Brown Latin American Student Organization (LASO) is a student organization open to Latino-identifying undergraduate students and to those who desire to learn more about Latino community and culture. We strive to cultivate a sense of identity, community, and unity through campus outreach, greater community involvement, and numerous other activities. We hope to foster understanding by sharing the culture and experience of people of Latin American descent at Brown and beyond.

Eligibility for LASO is open to all full-time undergraduate members of the Brown community. LASO does not discriminate on the basis of race, color, religion, age, national or ethnic origin, disability, status as a veteran, sexual orientation, gender identity, gender expression, or sex.


  • Weekly Group Meetings
  • Serves as a community and support system for all Latino-Identifying/ interested students
  • Fundraisers
  • Works with the Brown Center for Latin American & Caribbean Studies (CLACS)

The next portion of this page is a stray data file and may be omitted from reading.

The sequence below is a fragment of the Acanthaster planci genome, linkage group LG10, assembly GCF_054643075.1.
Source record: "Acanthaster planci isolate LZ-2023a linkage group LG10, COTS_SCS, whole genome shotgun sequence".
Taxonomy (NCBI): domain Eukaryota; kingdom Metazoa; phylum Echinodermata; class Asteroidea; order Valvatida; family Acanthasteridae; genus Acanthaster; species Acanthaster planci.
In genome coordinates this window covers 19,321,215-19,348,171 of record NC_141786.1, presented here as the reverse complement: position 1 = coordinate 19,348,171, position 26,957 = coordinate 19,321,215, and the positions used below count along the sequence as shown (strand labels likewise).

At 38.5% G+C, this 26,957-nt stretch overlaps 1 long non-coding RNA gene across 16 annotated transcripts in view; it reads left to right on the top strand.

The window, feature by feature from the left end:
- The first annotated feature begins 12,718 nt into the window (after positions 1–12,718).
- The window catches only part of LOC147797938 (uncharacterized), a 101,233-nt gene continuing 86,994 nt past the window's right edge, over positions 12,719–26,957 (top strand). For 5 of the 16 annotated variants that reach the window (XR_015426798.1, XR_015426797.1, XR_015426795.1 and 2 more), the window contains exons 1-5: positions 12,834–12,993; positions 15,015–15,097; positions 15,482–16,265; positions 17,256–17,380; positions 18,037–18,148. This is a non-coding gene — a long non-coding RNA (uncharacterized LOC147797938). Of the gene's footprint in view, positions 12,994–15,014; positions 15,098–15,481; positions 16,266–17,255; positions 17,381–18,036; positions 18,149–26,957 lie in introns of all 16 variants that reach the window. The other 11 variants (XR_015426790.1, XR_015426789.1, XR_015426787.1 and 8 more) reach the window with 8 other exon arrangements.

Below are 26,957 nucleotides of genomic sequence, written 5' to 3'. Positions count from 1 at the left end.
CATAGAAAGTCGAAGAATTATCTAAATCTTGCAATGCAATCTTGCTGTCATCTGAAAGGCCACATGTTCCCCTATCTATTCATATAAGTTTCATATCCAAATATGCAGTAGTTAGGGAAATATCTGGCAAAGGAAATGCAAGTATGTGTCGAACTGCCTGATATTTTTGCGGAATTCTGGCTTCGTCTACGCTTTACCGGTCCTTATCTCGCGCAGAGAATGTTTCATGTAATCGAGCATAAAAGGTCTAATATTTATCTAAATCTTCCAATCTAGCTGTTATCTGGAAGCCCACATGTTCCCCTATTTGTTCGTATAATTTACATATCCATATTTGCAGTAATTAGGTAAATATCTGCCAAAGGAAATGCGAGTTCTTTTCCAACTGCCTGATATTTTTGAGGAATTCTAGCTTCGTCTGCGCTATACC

• Organizes and participates in community service projects
  • Serves as a resource for academic and professional opportunity and development
  • Works with Admissions on activities such as preview weekends, ADOCH, Third World Welcome, etc.
  • Sponsors events that bring together students and faculty
  • Hosts a first-year social to welcome all first-years
  • Organizes an Executive Board retreat
  • Participates in the Latino Ivy League Conference and similar events of interest
  • Organizes a LASO retreat for all members
  • Organizes Latino Senior Recognition Night during the second semester


LASO was founded in 1974 as a political and academic advocacy group for Latino Students. LASO continues to be one of the largest Latino/Latino-Identifying groups at Brown.

LASO has changed and evolved over the years to serve the needs of the Latino community at Brown.

The present LASO works to unite Latino/Latino-Identifying students in a family-style community. We work together to foster understanding amongst ourselves and to reach out to the greater Brown and Providence community.

Latino means something different to everyone. Some of us grew up in places where we were the minority, sometimes the majority; for some of us Spanish is a foreign language, for others Spanish is our native language; for some of us "Latino" is a large part of our identity, for others of us "Latino" is an identity we have yet to explore. Through sharing and community building, LASO can unite us even in our differences to enrich our years at Brown.